PM answered (1:11:00) that it’s premature even to consider a vaccine mandate when current demand vastly exceeds supply.

PM also made 2 other points. First, remember the infamous Supreme Court case of Buck v. Bell in which the Court found forced sterilization constitutional and cited as precedent the existing compulsory vaccination laws. (That was the case in which Oliver Wendell Holmes, Jr., justifyng forced sterilization, stated “Three generations of imbeciles are enough” and leading me to wonder whether Mr. Holmes had grandchildren.)

Second, said PM, it doesn’t make sense to require the tens of millions of Americans who have had COVID-19 to get vaccinated.

Trading Off Lives and Mental Health

One questioner asked how lives saved from government interventions should be traded off against mental health. Both JH and PM gave thoughtful answers.

JH pointed out (1:23:00) that many people have a tendency to dismiss the value of the lives of the elderly because they have little of it left. But he noted that many of the elderly badly want to live and that one reason is to be around grandchildren. People in their 20s, on the other hand, often take big risks that suggest that they don’t necessarily value their lives very highly. He could have cited a study that I think was done by Robert Hall, Gary Becker, and another economist that found older people willing to pay a lot to live another few months. (My memory on this is vague.)

PM noted (1:25:00) that the question of the tradeoff between lives and mental health assumes the efficacy of interventions, which is something that has not been established. He noted also that the very lockdowns at issue often require the elderly to wither away in nursing homes, being able to visit their loved ones only through a window.

I have two personal stories that relate directly to PM’s point above. The father-in-law of a good friend of mine is about 95 years old. He was in a nursing home and was isolated by law even though he didn’t have the disease. My friend’s wife (the elderly man’s daughter) flew all the way from California to Pennsylvania so that she could take him to a doctor’s appointment. That was the only way she could actually visit him in person. This is insane. A few months ago, they decided to move him out of the nursing home and into the home of one of the elderly man’s daughters so she could take care of him.

Another friend in the Monterey area who’s quite wealthy had a mother-in-law stuck in a nursing home in Pennsylvania. She was stuck there because of the regulations and not doing well. My friend hired a jet to bring her out to Monterey, where she had a good last few months before dying late last year.

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Vaccine Adventures

Following up on information that Covid-19 vaccines were available there, I walked into the small Maine pharmacy. I saw nobody inside, not even at the cash register. I continued to the back of the store: nobody manned the two counters of the pharmacist’s hideout. I stood in front of one. After just a few minutes, an employee appeared on the other side.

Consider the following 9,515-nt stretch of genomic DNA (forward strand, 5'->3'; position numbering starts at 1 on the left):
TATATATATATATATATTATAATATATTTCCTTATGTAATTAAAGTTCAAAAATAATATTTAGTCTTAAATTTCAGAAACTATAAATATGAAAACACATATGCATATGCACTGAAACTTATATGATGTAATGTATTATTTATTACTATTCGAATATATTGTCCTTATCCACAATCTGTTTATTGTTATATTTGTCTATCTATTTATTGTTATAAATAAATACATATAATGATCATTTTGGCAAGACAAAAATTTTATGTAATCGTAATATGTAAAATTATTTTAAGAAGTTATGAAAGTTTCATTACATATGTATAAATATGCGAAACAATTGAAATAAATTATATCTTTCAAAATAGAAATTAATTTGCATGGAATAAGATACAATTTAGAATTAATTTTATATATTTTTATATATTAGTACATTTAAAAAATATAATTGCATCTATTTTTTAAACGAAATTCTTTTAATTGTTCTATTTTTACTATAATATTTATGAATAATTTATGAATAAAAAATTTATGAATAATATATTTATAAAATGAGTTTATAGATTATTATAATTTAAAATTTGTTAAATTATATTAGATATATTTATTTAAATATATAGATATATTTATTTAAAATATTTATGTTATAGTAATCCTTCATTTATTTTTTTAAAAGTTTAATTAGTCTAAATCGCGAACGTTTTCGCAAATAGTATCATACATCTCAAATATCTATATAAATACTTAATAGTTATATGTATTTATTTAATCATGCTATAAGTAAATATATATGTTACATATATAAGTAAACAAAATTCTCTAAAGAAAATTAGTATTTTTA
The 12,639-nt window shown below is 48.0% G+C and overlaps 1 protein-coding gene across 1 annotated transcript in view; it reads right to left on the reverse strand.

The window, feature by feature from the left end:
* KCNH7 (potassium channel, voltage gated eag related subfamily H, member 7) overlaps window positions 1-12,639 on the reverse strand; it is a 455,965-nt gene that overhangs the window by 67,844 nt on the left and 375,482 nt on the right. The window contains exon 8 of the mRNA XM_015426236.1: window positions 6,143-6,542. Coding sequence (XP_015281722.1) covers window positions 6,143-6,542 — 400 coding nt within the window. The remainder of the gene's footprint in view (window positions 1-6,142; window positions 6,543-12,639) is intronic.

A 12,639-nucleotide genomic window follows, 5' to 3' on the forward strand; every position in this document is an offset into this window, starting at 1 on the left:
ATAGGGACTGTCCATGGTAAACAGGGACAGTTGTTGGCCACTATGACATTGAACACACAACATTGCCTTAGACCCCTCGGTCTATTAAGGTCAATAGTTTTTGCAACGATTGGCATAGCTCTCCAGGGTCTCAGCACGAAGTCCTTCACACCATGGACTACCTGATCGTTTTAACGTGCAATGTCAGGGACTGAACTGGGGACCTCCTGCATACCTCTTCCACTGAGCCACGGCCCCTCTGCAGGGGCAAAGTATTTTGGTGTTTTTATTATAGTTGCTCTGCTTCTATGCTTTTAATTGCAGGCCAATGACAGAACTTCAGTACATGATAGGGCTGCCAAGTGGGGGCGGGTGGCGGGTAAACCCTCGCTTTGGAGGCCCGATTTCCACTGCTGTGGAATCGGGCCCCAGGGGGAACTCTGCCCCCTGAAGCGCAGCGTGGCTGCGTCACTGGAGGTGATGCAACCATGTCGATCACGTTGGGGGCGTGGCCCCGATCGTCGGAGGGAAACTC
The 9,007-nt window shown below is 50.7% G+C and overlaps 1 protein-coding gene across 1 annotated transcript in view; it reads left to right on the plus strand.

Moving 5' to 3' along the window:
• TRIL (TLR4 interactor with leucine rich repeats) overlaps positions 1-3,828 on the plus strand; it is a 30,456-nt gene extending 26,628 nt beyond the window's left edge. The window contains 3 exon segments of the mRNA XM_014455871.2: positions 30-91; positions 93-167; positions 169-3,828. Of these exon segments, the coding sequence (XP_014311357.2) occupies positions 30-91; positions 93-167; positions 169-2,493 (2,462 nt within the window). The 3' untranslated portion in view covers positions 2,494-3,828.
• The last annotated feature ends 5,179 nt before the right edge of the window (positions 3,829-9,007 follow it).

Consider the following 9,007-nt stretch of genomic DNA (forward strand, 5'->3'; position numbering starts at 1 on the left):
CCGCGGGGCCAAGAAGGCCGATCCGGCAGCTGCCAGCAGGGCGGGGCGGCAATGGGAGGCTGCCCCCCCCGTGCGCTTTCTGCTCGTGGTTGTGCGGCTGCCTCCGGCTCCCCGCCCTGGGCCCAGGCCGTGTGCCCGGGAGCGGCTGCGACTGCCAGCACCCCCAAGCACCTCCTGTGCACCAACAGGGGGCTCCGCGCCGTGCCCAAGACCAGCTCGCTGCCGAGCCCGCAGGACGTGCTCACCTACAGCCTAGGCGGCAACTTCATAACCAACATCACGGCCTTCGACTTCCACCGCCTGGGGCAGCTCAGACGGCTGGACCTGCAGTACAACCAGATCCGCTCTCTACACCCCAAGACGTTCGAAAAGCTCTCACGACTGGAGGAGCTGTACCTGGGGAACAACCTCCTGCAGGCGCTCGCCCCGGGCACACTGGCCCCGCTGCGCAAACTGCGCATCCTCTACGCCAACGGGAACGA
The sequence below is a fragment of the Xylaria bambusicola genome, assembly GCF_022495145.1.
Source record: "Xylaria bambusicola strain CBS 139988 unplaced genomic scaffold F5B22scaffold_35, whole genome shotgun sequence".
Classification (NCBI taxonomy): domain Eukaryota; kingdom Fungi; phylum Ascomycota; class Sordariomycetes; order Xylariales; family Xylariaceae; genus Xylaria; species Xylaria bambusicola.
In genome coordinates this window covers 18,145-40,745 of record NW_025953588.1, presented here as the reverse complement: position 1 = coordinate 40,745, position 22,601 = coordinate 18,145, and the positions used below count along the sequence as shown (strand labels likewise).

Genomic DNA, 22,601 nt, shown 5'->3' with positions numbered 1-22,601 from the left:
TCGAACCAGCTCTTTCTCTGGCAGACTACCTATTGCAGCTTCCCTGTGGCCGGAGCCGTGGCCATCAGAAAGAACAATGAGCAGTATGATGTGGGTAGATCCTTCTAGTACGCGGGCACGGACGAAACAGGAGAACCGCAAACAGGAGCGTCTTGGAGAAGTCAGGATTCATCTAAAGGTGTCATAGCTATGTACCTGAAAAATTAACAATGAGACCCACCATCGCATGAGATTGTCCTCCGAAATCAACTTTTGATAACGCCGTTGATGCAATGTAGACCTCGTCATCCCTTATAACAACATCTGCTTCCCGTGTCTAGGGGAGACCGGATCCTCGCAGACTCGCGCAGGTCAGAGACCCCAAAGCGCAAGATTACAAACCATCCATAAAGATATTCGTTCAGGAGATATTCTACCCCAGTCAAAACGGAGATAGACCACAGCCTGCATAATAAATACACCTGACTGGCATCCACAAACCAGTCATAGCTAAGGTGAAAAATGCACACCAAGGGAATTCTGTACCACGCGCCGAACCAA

“Could I see the pharmacist?” I asked.

The pharmacist came.

“I have been told that you have Covid vaccines,” I said.

“We have a waiting list,” she replied.

I asked to be put on it but she would not, or could not, tell me when they were likely to phone me for an appointment. I recognized something like the Canadian health system, under which I lived for decades.

“Is it a matter of days, weeks, months, or years,” I asked.

“Days. At least.”

That looked good, except for the “at least.” In some of the on-line and mortar-and-brick places, there is not even a queue you can get at the back of.

At this stage, the actual vaccines don’t seem to be the problem. In the United States, the manufacturers have delivered twice as many vaccines as have been administered. According to the Wall Street Journal (Jared S. Hopkins and Arian Camp-Flores, “Demand for Covid-19 Vaccines Overwhelms State Health Providers,” February 8, 2021),

[a]lthough state officials often cite limited vaccine supply, manufacturers are producing largely on schedule. Pfizer Inc. and Moderna Inc. since December have supplied about 60 million doses, nearly one-third of the 200 million the companies together must deliver by the end of March.

State governments are supposed to distribute the vaccines that the federal government, after literally monopolizing the market, makes available to them. The length of the queues varies from place to place, perhaps depending partly on the success of whatever entrepreneurship can creep into what is basically a socialized distribution system. One Missouri hospital has a waiting list of 100,000 names and no vaccine left. Queues are not an efficient way to ration demand.

In the former Soviet Union, the government always had an excuse for shortages. The real problem was different: no private property, no market prices to signal scarcities, and no free entrepreneurship to respond to the signals.

In America, once the federal government has purchased them, the Covid vaccines are priced at zero, which implies that government allocation is required. At a zero price, demand is much larger than the quantity that bureaucrats can supply. The fee governments pay providers (hospitals, pharmacies, and such) for administering the vaccines may not be higher than the latter’s cost. For example, Medicare pays about $40 for administering the two doses of the currently available vaccines. In a flash of economic realism, Joe Biden has expressed some concern that this fee may not be sufficient.